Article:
Back to website
The sea is a huge invaluable source of energy for humanity of the coming day

The sea is a huge invaluable source of energy for humanity of the coming day


02.04.2020 (№ LDaily #11)

The sea is a huge invaluable source of energy for humanity of the coming day

Jacques Rougerie is a visionary architect who enjoys two passions: the sea and architecture. His latest marine SeaOrbiter project is a synthesis of over 30 years of innovative research in marine and underwater architecture. Jacques Rougerie has built submarine laboratories, marine research centers, ships with transparent corps, sub-aqueous museums. He also developed submarine villages and structures to show the beauty of the sea and its fundamental role in the great history of mankind.

: You have many ambitious projects related to the sea. Why you have chosen the sea?

J. Rougerie: Since childhood, I have been attracted to the sea and ocean. I love the sea, I cannot imagine my life without it and my dream is to propose underwater gear and housings in order to offer the opportunity to explore the unknown ocean. We live in the time when I have a chance to create things I have dreamed about.

Nowadays, the population of our planet and the potential increase in the sea level give new ideas about where people can live beyond the earthly expanse. Now, more than 50% of the world’s population lives within 100 kilometers of the coast, and by 2050, this figure will reach 75% – this is more than six billion people. This is what motivates me to find new concepts and to create innovative littoral and marine developments.

The sea is a huge invaluable source of energy for humanity in the future.

: When did your first project start?

J. Rougerie: I developed the first underwater projects based on biomimicry in the early 1970s. One of them is the “Village under the Sea of the Virgin Islands” in the United States. Originally, it was intended for NOAA and NASA, the two largest US agencies in the field of marine and space research. The project was aimed at creating communities of aquanauts and astronauts on the seabed of the Virgin Islands in the Caribbean. The village, submerged at a depth of 30 to 40 meters, should have between 50 and 250 inhabitants. The bionic architecture that met the special living conditions of the underwater community life has been adapted to the research and management of underwater resources. Particular attention was paid to the technical development of aquaculture. Also, the settlement should have served as a submarine training base for NASA’s astronauts.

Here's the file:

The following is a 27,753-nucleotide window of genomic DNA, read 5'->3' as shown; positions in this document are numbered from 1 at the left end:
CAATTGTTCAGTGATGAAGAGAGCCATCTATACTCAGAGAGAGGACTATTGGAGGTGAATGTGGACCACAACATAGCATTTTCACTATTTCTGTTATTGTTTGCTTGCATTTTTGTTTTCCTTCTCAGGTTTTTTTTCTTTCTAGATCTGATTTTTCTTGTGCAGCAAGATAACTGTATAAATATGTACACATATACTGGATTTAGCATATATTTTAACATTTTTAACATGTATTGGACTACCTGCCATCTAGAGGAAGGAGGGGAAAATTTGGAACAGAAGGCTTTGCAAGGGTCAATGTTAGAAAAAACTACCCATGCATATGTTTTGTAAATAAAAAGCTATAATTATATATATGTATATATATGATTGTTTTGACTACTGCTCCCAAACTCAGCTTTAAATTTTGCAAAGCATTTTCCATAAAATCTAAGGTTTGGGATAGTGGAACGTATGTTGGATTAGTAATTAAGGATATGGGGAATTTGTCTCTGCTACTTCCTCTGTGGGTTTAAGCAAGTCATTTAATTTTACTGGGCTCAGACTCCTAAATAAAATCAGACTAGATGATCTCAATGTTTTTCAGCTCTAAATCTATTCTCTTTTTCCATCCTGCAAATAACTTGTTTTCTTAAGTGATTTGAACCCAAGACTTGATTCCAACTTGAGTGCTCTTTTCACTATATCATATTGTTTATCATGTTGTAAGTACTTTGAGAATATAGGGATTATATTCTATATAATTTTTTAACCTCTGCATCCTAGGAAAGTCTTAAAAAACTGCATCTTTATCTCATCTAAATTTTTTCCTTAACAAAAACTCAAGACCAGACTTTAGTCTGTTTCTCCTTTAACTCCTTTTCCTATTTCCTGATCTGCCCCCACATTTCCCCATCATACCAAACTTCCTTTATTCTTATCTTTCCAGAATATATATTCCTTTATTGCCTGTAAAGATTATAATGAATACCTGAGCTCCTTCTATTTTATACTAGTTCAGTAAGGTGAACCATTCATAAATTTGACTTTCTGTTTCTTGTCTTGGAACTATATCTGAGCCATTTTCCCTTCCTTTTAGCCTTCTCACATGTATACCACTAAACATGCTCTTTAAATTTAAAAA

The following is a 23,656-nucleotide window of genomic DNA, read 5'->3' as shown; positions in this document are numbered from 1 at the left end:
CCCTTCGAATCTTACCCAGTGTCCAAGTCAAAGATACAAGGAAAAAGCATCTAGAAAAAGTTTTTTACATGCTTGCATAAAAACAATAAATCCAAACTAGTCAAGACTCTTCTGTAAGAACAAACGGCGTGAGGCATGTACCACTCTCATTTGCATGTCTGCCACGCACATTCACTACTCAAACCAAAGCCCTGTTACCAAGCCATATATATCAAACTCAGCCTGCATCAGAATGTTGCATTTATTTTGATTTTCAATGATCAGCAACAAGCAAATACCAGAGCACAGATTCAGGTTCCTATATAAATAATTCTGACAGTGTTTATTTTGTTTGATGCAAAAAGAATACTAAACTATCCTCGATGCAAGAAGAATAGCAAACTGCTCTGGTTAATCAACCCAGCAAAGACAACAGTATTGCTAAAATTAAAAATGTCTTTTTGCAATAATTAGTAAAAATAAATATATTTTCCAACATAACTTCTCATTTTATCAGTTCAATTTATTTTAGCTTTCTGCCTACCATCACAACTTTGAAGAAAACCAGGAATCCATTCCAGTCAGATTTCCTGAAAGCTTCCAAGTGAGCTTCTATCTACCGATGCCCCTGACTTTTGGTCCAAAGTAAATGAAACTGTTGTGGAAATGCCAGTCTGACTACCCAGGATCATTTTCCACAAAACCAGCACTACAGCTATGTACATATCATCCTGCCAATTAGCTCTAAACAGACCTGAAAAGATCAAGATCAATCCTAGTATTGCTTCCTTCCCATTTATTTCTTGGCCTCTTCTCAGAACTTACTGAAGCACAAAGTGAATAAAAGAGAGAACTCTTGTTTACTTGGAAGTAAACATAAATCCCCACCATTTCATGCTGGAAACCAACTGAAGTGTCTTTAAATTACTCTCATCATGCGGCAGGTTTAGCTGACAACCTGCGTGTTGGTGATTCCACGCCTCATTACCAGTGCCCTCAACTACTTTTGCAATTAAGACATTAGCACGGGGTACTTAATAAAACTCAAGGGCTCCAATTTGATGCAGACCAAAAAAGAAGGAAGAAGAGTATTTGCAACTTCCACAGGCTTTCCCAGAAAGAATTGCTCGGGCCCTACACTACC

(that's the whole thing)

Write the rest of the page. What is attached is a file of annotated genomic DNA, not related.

: What is your mission, the main idea, and what would you like the audience to focus on? What message do you want to convey?

J. Rougerie: My motto is: “The fate of future civilizations will be born in the ocean.” I have been convinced of this since my childhood. Our time is already moving in this direction. Therefore, I would like to convey to the youth the values of the “blue society” to develop the “blue economy” for the benefit of humanity. For the same reasons, I also created an international foundation, which annually grants the architectural awards. Today, we have collected 7000 applications from 135 countries.

: How many projects have you implemented?

J. Rougerie: About 100 projects.

: Which of them are you most proud of?

J. Rougerie: This is the underwater SeaOrbiter space station. It took 12 years for SeaOrbiter idea to evolve into a big project with innovative engineering developments. The design of the ship has included almost all the latest “green” technology, which makes it as clean as possible from an environmental point of view. As for the SeaOrbiter mobility, it will mainly use the energy of sea and ocean currents, sunlight, wind and waves, and if necessary, will use biofuel “grown” and produced directly on the shipboard.